Actually she rhapsodises pretty often, whether at the sheer fascination at her own words, or at the memories she is often invoking (she doesn’t in fact repeat, or muse upon, lines, or half-lines very much: “I used to think; I say I used to think” is an obvious one). “So much to be thankful for!“ “I close my eyes and I’m sitting on a beach again.” “That is what I find so wonderful!” “Things have a life.” “Oh, you are being a darling today” (no such thing). Her good cheer is punctuated by a tolling bell – very cathedral quality, Notre Dame or Chartres, Christchurch or St. Patrick’s, Dublin, which is supposed to interrupt her sleep, though she doesn’t seem to do much of that. The tolling order in the main runs backwards – easy symbolism there.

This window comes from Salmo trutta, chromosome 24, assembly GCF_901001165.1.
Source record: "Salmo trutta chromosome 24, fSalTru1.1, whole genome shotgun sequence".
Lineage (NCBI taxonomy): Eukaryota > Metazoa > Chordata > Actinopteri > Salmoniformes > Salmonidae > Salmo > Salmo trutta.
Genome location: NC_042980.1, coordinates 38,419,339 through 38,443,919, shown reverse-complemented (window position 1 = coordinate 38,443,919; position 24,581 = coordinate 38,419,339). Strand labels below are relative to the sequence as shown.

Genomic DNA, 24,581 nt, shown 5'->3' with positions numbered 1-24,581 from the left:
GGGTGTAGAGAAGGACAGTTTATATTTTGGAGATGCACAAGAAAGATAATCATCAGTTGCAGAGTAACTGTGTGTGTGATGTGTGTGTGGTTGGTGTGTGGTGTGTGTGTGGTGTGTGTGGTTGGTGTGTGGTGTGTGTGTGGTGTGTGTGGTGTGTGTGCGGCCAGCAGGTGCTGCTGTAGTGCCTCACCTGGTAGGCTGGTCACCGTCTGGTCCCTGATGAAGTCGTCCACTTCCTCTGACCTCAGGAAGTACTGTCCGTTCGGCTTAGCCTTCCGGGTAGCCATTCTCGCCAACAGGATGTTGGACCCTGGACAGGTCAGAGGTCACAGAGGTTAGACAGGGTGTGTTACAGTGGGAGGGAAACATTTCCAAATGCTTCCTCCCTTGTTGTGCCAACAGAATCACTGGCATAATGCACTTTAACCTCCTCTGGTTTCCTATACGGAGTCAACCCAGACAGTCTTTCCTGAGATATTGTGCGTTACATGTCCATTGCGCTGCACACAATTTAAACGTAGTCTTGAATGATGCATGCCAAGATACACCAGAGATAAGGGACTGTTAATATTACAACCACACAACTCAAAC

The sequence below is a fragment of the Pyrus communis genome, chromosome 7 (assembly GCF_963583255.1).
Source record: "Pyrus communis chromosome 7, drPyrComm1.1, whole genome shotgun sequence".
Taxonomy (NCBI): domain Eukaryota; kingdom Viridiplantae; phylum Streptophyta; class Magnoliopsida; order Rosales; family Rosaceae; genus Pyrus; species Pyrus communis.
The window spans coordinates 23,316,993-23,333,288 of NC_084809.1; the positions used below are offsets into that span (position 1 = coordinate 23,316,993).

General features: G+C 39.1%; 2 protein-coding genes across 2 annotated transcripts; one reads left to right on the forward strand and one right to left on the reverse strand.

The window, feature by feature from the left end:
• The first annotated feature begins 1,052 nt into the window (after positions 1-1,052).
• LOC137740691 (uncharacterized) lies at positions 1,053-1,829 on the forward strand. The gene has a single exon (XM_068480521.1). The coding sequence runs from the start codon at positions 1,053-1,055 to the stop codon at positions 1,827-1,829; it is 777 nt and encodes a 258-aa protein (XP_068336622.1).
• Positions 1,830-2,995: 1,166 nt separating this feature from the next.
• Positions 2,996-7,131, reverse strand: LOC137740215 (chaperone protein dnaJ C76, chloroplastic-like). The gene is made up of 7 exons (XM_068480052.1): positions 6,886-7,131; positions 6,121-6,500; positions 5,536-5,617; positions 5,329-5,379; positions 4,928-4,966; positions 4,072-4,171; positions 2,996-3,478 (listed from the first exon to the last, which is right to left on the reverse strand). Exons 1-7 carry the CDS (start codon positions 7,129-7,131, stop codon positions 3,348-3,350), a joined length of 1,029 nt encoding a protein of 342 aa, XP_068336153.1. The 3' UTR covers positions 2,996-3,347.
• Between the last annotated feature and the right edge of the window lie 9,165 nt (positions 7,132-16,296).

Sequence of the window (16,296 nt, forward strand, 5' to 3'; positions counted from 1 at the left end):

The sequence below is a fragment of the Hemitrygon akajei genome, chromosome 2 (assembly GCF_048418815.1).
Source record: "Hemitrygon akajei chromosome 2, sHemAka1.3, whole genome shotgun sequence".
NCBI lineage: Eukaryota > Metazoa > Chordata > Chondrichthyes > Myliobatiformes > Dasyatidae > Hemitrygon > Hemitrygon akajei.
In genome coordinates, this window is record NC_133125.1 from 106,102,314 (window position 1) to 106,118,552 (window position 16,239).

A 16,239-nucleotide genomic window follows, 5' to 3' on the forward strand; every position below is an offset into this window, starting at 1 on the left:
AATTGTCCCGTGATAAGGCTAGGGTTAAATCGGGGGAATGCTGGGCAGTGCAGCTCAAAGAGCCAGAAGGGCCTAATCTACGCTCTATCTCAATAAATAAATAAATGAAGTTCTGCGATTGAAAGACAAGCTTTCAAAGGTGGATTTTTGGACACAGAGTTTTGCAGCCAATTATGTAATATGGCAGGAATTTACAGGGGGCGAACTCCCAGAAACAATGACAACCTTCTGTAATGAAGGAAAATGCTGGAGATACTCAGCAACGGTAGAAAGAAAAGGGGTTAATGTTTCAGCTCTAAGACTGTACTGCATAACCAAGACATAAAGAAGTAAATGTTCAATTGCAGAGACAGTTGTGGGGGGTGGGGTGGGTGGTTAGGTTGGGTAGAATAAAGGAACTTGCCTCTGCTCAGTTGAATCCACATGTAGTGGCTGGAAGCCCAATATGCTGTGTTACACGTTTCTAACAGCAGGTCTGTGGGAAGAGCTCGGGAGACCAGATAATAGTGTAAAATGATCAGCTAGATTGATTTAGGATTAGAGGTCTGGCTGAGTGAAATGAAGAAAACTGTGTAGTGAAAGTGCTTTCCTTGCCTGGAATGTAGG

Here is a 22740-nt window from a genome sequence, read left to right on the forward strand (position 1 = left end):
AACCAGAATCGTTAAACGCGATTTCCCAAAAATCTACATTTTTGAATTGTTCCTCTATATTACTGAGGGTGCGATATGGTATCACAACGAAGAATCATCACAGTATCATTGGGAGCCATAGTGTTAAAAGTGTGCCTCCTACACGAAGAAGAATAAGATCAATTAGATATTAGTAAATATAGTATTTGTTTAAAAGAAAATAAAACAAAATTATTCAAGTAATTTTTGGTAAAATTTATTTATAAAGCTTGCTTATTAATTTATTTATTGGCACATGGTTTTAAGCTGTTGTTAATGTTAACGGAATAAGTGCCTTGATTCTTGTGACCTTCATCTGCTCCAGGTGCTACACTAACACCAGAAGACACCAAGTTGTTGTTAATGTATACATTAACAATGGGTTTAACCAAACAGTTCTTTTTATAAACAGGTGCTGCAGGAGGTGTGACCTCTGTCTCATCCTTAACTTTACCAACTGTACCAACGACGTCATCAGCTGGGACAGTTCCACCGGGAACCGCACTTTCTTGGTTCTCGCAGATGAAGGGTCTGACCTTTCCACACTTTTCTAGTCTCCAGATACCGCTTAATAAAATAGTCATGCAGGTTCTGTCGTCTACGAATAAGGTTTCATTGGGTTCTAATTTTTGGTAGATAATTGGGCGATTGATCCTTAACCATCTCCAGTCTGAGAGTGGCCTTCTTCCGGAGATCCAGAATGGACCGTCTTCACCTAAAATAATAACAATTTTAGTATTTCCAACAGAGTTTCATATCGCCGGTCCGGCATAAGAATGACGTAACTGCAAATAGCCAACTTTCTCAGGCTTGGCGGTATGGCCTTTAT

Yes, there’s the odd Shakespeare allusion in the wash (“Fear no more the heat o’ the sun – the beauteous lament from Cymbeline). Actually one of the striking things is the way the set, and Winnie’s hair, has changed to silver in the second half. Golden youth and blonde brilliance has indeed yielded to more longsuffering resignation and age’s onward crawl.

However it is the very last sequence, where Willie does actually crawl, wormlike (top-hatted: the bizarrely brandished boater has been exchanged) into the open – the first time we see him properly - out of his stony den and makes his way as if to accept, or provide, an offered kiss, then ducks to avoid it, that is easily one of the most affecting. Freedom?

It made you feel the whole thing might have fared better if he had been more prominent, an even two-hander. Not least provided with a high class TV Drama actor like Howard Teale, with his Théâtre de Complicité launchpad and almost Marcel Marceau-like mobility. It felt like an opportunity missed. To 01-07-23.

Roderic Dunnett